So, in my opinion, it sounds like they cannot or will not modify their network for your use-case. The problem you are facing is not necessarily a technical problem on your end, but is likely a technical, a policy, a business ($$) or an implementation problem from AT&T. And while a say problem, I don't mean broken, but rather a problem for you.

HTH,

Mike

  • 1
  • 2
  • 3
  • 4
  • 5
Overall Rating: 5 (1 ratings)
Loading.
mikedavi1 Wed, 02/21/2007 - 13:04

When you look on routers C and D, are you seeing all four updates for the network in question?

Ie:

Router C:

10.46.0.56/32 via A, Community = 100

10.46.0.0/16 via A, Community = 100

10.46.0.56/32 via B, Community = 250

10.46.0.0/16 via B, Community = 250

Router D:

10.46.0.56/32 via A, Community = 100

10.46.0.0/16 via A, Community = 100

10.46.0.56/32 via B, Community = 250

10.46.0.0/16 via B, Community = 250

My guess is, you are not seeing all four updates. If I'm correct, sounds like your provider is not allowing iBGP multipath in their cloud. They are selecting a single best path for 10.46.0.0/16 and 10.46.0.56/32 and passing that best path to routers C & D. When you configure the bgp network 10.46.0.56 command, you change the origin and make it a better path than before.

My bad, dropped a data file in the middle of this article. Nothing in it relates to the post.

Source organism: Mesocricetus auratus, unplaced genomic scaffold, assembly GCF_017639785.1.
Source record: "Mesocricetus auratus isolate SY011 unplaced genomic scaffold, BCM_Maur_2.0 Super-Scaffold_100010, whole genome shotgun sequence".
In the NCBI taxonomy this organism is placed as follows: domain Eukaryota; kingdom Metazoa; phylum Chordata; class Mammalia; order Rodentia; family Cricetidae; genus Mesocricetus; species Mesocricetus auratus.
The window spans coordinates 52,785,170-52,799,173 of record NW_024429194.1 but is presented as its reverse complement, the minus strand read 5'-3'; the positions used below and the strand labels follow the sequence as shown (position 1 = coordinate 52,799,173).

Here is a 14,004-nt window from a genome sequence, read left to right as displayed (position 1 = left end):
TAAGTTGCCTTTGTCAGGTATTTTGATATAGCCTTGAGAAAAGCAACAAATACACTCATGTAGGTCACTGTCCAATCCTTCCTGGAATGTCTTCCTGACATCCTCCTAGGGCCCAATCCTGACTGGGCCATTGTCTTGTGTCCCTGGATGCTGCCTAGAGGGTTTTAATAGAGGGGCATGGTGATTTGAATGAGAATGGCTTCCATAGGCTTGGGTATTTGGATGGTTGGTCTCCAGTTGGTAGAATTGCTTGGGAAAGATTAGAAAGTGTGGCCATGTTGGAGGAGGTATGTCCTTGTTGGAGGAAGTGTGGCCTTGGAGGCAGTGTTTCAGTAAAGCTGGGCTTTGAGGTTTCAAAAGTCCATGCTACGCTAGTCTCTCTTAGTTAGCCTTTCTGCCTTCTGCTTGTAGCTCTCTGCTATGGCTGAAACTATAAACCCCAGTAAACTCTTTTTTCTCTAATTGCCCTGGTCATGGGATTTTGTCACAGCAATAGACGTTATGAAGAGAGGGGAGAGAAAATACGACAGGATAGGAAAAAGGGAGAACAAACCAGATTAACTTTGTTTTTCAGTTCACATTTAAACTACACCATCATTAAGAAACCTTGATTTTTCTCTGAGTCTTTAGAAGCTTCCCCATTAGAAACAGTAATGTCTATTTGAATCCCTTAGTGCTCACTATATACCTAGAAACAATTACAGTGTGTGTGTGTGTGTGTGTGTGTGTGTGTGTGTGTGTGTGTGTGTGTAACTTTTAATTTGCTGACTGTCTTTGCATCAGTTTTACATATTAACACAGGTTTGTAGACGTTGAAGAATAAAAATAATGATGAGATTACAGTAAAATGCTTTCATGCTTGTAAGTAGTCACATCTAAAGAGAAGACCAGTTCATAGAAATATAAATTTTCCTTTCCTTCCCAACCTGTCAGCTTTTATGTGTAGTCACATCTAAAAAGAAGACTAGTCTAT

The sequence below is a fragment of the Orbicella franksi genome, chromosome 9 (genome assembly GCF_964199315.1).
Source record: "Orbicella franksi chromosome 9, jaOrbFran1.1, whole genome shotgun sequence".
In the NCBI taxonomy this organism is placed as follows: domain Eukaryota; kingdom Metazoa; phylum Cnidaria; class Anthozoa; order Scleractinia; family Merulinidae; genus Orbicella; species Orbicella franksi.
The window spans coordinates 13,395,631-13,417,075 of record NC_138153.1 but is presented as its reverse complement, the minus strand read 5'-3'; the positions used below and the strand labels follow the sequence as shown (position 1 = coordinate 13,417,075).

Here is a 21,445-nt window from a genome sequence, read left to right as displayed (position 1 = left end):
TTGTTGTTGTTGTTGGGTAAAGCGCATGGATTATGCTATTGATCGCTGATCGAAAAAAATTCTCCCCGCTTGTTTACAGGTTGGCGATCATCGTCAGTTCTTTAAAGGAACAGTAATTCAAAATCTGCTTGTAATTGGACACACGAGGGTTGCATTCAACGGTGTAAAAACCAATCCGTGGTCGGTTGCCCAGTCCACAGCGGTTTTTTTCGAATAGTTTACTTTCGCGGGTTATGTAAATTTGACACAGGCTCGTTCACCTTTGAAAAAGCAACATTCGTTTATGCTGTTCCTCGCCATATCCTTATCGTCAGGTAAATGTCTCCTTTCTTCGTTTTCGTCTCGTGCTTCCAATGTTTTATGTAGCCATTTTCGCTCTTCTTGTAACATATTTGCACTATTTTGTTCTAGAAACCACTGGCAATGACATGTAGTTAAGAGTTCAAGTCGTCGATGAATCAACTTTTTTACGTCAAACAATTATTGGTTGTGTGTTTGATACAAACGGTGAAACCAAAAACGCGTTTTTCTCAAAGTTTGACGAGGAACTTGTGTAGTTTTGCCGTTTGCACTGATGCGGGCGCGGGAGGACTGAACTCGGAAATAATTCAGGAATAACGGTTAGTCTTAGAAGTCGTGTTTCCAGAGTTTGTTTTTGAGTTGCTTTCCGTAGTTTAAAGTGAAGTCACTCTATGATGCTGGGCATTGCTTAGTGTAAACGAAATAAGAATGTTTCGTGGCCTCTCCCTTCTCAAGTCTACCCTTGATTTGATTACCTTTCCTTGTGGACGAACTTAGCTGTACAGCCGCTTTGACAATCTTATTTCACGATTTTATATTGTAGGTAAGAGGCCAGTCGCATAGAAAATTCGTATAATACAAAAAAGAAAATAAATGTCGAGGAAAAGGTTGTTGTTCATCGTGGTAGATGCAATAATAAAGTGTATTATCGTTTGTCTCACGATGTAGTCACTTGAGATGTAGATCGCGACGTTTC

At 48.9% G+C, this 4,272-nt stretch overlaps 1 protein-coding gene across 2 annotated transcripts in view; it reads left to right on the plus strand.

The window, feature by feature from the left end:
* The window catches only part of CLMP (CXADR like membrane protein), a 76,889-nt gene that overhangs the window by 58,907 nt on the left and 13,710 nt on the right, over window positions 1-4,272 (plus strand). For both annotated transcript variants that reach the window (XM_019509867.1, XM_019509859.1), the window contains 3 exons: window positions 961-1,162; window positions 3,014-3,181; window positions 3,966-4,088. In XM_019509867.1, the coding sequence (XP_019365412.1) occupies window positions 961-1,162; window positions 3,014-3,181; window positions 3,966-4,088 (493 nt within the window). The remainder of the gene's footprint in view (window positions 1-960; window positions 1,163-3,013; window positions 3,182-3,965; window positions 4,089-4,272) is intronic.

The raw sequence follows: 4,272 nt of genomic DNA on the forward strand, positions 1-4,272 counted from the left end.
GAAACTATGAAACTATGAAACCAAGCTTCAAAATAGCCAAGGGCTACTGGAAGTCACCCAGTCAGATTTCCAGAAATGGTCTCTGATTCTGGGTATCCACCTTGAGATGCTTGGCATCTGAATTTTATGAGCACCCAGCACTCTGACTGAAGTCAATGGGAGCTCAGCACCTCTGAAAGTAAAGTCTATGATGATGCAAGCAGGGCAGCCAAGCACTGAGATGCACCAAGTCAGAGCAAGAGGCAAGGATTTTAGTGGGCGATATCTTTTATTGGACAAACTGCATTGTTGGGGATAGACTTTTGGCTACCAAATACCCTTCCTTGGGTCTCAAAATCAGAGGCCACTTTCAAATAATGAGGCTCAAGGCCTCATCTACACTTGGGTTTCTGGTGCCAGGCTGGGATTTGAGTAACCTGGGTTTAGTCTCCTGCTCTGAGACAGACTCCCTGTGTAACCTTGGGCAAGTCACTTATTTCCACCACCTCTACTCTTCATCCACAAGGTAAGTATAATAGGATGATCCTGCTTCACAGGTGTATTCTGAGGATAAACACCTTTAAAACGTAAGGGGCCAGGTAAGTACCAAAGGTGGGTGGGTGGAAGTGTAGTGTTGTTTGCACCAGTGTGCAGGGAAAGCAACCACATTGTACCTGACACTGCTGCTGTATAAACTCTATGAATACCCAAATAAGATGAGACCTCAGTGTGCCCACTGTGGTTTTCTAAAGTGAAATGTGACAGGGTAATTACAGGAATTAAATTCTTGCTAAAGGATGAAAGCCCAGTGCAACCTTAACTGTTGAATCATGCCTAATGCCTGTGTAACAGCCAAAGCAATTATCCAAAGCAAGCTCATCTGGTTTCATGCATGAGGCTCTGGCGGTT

Does this seem consistent with what you are seeing?

Mike

chalkspray Wed, 02/21/2007 - 13:38

You're correct, I only see the one route in the table to the networks in question. I don't see multiple routes. When I enter the network statement on router B, the new route is not placed into the table on router B. The route that I want it to use remains. As soon as I do a trace from router D however, the statement from router A disappears and is replaced with the route through router B.

I've been back and forth with AT&T over this but every time I call them they act as if they don't know what I'm trying to do and eventually say that there's nothing wrong. They don't want to support us because we are not a managed customer. We are using eBGP though, not iBGP. All along I've been thinking that they are somehow adjusting the routing process because my router would show the route it wants to take, but it wouldn't go there.

The last time I spoke with AT&T, they told me that their backbone is running BGP, and that regardless of what methods I use to try to influence the routing process, there's no guarantee that their backbone will route the packets that way. They claim that they have other customers with two T3's at one site and that only one is being used and they can't influence the BGP routing selection.